The Relationship between the City and KCAI

They go hand in hand really. If one ever looks at the KCAI timeline and historic photos, one tends to see all white students. It wasn’t until 1948 that the first Black student, Leonard Pryor (1924-2015), was admitted to the art school. It was before the Brown v Board of Education case, but colleges have been accepting students way before 1948. Sure, the Black students were sometimes not given their diplomas or college credentials or schools built separate but equal facilities (which has always been a false statement).

Even locally there were battles to get admittance to universities. The University of Missouri admittance of Black students’s was an 15 year-long uphill battle! First, Lloyd L Gaines challenges the school in court about his “separate but equal” admittance. The Supreme Court rules in his favor, but Lloyd Gaines mysteriously disappears in Chicago soon after the hearing of the case. Later Lucile Bluford challenges the school when they refuse to let her enroll for classes. She ultimately wins but the major is closed shortly after the court decision due to low enrollment numbers.

The first admittance is Gus T. Ridgel along with 7 other students. He succeeded and earned his four-year Master’s degree in 2 years (amazing!). He has a scholarship named after him and was invited to talk to the school during a two-day event to honor his legacy.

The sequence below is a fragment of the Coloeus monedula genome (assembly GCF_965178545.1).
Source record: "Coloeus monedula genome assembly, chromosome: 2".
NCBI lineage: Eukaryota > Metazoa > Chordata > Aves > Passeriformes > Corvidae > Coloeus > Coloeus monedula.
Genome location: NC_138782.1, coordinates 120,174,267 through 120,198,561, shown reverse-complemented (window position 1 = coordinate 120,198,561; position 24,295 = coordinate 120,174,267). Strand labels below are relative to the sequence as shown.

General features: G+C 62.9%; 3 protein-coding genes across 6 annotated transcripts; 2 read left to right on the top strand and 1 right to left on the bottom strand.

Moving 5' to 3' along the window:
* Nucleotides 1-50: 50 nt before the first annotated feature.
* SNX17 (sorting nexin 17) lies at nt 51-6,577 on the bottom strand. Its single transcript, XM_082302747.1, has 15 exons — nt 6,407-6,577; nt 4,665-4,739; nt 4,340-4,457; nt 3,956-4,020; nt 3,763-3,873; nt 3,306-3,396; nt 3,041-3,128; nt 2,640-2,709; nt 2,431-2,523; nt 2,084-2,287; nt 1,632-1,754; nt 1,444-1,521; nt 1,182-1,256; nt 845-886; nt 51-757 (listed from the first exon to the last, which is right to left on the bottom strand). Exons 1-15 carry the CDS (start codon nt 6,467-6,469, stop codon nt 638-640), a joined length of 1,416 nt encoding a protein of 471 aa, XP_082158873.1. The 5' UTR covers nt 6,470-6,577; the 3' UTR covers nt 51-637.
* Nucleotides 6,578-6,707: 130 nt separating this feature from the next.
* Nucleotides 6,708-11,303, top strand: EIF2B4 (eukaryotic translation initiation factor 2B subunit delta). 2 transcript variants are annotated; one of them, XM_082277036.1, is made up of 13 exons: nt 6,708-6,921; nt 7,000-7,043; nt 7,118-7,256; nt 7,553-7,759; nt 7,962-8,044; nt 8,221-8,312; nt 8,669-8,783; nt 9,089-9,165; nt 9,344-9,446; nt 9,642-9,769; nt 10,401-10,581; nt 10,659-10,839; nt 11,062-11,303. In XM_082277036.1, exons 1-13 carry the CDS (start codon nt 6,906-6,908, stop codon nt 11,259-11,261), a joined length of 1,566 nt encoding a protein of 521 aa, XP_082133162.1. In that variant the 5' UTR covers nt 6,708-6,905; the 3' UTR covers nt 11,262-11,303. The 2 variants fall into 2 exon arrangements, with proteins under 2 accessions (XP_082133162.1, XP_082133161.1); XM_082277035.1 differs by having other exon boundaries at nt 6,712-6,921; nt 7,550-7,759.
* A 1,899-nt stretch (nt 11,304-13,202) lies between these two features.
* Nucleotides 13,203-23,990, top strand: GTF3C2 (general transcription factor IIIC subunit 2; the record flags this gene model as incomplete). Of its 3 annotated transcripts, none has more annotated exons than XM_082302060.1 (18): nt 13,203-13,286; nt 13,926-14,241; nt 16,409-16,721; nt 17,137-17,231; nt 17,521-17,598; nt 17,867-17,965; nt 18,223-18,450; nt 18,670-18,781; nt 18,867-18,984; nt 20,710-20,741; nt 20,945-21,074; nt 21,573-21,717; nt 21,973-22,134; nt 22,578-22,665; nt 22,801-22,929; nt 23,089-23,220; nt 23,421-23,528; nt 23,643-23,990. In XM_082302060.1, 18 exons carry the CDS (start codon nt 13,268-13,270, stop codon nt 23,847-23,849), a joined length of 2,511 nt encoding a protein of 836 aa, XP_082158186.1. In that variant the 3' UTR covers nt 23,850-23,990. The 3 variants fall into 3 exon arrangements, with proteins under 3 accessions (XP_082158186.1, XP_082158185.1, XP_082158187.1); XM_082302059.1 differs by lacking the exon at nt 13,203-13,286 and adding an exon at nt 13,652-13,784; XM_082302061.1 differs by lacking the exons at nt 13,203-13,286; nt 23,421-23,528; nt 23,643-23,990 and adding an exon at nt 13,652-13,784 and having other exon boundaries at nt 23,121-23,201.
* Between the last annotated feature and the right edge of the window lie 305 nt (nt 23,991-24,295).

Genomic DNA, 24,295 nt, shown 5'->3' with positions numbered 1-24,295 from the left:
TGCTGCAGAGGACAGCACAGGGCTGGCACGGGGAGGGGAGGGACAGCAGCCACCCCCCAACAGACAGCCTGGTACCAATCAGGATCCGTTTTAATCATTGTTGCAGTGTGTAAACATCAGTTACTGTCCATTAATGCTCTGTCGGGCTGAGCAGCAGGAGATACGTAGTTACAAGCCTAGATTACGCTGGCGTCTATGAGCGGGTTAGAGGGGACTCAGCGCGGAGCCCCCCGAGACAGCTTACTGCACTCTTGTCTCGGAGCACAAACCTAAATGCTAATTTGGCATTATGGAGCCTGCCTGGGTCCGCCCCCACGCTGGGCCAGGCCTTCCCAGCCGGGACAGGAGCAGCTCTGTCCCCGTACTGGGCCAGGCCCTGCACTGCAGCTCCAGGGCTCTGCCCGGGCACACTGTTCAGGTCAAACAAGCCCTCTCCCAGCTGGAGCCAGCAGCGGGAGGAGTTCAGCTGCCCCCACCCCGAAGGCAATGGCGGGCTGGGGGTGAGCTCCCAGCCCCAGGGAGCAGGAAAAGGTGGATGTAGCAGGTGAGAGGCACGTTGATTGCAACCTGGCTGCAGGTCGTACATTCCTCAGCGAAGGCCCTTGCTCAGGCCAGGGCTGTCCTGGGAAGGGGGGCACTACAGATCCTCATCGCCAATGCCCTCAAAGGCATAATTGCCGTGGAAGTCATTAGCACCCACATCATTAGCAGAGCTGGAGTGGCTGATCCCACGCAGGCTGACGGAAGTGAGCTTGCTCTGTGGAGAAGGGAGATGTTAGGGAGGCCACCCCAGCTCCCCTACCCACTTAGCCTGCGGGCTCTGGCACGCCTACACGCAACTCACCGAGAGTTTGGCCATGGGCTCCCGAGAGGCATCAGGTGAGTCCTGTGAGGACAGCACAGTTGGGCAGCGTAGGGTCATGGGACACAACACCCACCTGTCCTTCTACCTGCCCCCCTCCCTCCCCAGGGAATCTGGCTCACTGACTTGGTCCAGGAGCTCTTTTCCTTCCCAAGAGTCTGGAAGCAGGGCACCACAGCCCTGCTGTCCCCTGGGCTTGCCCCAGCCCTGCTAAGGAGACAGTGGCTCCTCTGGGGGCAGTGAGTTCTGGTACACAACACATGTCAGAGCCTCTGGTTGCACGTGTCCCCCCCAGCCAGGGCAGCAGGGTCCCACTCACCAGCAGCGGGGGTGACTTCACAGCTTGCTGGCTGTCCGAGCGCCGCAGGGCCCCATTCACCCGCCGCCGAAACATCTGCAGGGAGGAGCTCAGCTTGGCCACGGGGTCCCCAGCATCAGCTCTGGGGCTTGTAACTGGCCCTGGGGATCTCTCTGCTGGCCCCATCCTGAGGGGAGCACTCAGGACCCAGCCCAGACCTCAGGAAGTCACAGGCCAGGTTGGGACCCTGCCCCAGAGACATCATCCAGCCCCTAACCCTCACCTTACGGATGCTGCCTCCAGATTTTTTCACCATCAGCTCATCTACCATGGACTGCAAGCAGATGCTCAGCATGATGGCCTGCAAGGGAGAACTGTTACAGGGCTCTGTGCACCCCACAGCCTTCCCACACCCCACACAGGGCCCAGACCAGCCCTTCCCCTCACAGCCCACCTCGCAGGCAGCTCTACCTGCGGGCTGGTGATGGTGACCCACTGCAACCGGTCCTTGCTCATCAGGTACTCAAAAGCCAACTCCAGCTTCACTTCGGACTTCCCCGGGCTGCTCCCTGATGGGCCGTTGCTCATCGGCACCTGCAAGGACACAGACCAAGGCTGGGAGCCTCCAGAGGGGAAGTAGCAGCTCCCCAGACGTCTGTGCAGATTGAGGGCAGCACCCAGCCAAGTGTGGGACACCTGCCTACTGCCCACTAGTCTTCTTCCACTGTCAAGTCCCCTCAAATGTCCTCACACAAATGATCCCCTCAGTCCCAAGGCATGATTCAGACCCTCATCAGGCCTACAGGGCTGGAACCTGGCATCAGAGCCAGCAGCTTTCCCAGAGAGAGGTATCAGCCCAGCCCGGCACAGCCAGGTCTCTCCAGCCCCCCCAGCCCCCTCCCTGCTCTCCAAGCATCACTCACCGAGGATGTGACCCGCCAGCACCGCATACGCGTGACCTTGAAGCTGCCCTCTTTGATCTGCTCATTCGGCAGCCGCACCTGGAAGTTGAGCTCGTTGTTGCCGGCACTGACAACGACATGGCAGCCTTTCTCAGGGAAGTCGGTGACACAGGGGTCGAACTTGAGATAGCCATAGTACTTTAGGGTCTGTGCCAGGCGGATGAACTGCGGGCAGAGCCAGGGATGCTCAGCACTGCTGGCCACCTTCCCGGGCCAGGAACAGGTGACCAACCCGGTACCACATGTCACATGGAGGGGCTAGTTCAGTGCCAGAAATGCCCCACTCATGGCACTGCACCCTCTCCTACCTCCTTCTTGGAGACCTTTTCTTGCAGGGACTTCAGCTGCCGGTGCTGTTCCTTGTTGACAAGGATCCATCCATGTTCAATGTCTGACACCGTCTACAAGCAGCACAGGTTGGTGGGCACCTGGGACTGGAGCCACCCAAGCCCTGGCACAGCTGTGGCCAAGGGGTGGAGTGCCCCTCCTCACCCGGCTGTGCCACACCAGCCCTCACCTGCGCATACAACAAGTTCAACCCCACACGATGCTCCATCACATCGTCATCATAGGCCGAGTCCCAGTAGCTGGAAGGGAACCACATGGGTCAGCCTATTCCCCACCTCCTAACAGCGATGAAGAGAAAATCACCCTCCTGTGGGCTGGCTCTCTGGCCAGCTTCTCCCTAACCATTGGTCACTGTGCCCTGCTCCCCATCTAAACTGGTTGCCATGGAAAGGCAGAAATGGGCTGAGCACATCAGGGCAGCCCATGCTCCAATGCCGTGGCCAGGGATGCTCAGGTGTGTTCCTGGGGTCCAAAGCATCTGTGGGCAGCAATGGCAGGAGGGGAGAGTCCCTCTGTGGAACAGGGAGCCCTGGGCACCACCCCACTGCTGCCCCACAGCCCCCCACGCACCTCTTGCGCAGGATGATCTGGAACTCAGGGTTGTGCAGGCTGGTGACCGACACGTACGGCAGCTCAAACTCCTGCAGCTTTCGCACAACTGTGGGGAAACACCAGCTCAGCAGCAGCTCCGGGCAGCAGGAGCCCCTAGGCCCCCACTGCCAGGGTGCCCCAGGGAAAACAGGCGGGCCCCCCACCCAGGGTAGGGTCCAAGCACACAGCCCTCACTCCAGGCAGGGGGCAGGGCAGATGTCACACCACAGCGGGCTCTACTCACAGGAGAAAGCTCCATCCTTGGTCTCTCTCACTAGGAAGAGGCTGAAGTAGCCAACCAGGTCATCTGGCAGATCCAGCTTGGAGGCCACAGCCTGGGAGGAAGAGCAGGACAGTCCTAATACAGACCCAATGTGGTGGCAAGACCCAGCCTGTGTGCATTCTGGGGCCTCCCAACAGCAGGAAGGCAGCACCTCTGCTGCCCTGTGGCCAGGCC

I only bring this up to compare the actions of University of Missouri to the lack of actions that KCAI. There are a few mentions of Leonard Pryon around campus, but I don’t think that the school has ever dedicated any amount of time to their first Black student. There is  a scholarship for minority students named after him, but I’m not sure the scholarship dedication process was ever carried through with as much celebration as Ridgel’s.

This further illustrates the imbalance of teacher diversity. The events of Leonard Pryon and Gus T Ridgel didn’t create the imbalance of teacher divserity at KCAI, but they do show how racism and the effects of racism have impacted people of color for generations when they are trying to gain higher education and teaching jobs. In fact, there are many factors that are building up that are leading to less and less people of color getting a teaching degree. 

 

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The student demographics fit with the nation’s demographic, meaning that KCAI is quite on par with the nation in terms of diversity. KCAI is not as good as other art schools, but that’s okay. As long as the school is always working on the diversity of enrolling students, KCAI will stay above the average diversity levels.

But the teachers are another story. If you look around campus here or on any campus, they are mostly white, including the faulty and staff. For certain students this is a problem, while for others, it is not. But, to create students of diverse knowledge and of world-class problem solving skills, diverse teachers and teaching styles is needed at an art college! And like the article above mentions, having a role model to look up to and see yourself in is a fantastic and incredible aiding visual.

Just to be clear: the number for white people is about 62% as of 2015 while the number of white teacher is around 80% as of 2013. There is a disproportionate number of white teacher at colleges and university compared the growing enrollment of minority students.

Historically, teachers are important and honored person in a community. In America, that is not also true, but maybe as the teaching pool becomes more diversified, the teaching job itself can become more valued and honored like it once was.

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